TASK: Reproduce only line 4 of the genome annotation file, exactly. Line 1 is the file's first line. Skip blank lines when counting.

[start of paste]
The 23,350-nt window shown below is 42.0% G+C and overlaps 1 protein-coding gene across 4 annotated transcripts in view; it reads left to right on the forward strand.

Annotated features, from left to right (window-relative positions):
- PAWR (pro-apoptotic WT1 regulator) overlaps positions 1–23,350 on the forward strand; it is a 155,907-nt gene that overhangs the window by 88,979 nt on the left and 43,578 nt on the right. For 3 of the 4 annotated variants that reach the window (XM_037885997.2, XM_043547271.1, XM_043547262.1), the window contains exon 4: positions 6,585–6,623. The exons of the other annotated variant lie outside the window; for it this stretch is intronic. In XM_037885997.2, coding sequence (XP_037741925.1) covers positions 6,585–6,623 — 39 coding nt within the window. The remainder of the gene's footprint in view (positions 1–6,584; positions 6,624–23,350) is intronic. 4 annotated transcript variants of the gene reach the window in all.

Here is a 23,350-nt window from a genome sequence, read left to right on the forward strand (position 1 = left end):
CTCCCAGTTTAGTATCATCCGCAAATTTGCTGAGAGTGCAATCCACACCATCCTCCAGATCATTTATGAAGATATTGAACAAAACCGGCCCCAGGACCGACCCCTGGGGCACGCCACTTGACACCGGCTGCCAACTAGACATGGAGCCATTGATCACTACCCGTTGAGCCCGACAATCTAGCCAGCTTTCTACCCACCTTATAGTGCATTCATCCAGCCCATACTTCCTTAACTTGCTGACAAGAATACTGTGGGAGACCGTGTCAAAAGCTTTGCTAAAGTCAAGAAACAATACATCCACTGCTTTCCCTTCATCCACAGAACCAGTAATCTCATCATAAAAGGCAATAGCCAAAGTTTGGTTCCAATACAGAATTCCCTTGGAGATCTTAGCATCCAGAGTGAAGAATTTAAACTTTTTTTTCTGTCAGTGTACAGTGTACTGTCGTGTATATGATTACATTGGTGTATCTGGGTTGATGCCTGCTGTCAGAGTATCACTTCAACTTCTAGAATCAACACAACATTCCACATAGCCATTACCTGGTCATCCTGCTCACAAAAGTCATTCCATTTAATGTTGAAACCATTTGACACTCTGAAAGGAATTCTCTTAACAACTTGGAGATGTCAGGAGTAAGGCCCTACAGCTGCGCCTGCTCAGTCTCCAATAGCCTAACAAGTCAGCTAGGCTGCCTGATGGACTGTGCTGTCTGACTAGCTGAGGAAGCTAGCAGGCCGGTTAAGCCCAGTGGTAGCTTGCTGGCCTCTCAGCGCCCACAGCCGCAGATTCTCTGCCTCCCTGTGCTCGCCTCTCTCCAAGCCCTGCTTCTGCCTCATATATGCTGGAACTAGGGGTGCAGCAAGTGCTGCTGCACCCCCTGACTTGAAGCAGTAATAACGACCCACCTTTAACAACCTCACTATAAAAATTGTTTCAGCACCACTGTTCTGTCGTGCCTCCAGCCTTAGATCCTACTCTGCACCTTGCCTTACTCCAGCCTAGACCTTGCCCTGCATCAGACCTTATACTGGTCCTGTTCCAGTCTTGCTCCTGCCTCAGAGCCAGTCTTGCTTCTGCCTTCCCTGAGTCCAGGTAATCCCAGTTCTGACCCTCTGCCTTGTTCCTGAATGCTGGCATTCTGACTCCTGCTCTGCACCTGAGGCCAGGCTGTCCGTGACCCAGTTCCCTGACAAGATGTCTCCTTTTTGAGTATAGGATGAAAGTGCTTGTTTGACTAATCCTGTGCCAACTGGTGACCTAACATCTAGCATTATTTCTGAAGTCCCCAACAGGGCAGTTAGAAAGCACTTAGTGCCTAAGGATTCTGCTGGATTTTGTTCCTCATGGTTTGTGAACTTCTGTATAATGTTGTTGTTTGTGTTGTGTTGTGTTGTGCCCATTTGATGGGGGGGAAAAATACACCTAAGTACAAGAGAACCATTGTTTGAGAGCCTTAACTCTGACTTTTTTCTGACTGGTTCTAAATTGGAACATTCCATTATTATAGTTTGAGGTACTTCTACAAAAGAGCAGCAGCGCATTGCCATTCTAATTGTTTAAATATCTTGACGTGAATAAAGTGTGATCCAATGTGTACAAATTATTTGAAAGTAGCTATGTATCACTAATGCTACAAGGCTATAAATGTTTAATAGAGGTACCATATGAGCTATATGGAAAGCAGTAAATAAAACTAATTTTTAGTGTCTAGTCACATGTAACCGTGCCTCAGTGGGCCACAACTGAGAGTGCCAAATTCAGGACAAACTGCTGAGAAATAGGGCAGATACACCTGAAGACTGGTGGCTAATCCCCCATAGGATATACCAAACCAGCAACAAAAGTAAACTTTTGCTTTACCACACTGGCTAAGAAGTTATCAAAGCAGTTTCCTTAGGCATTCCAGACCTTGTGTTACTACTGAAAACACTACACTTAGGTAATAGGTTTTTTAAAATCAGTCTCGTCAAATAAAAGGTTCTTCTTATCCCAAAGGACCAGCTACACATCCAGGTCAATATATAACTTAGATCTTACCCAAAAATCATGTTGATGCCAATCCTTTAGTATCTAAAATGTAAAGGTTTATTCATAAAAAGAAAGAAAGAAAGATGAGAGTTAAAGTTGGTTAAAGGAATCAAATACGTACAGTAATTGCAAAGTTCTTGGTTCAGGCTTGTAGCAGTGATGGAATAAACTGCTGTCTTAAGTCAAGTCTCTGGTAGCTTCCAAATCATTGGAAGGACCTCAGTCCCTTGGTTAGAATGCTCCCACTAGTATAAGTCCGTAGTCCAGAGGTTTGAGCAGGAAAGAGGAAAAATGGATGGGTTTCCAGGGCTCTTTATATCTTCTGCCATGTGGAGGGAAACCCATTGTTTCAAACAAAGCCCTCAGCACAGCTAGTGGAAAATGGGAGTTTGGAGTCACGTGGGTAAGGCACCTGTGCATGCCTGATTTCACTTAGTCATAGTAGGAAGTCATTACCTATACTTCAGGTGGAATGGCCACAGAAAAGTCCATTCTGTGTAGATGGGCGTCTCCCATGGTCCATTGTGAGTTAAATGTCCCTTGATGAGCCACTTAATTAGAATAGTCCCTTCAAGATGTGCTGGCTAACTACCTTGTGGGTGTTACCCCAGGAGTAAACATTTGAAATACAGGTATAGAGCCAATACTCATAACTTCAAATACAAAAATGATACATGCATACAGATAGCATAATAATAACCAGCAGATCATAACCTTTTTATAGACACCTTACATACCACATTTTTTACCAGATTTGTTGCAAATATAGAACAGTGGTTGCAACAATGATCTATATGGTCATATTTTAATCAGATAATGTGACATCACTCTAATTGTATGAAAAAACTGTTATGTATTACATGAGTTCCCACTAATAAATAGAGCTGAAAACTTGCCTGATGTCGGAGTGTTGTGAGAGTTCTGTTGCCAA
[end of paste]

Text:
Here is a 23,350-nt window from a genome sequence, read left to right on the forward strand (position 1 = left end):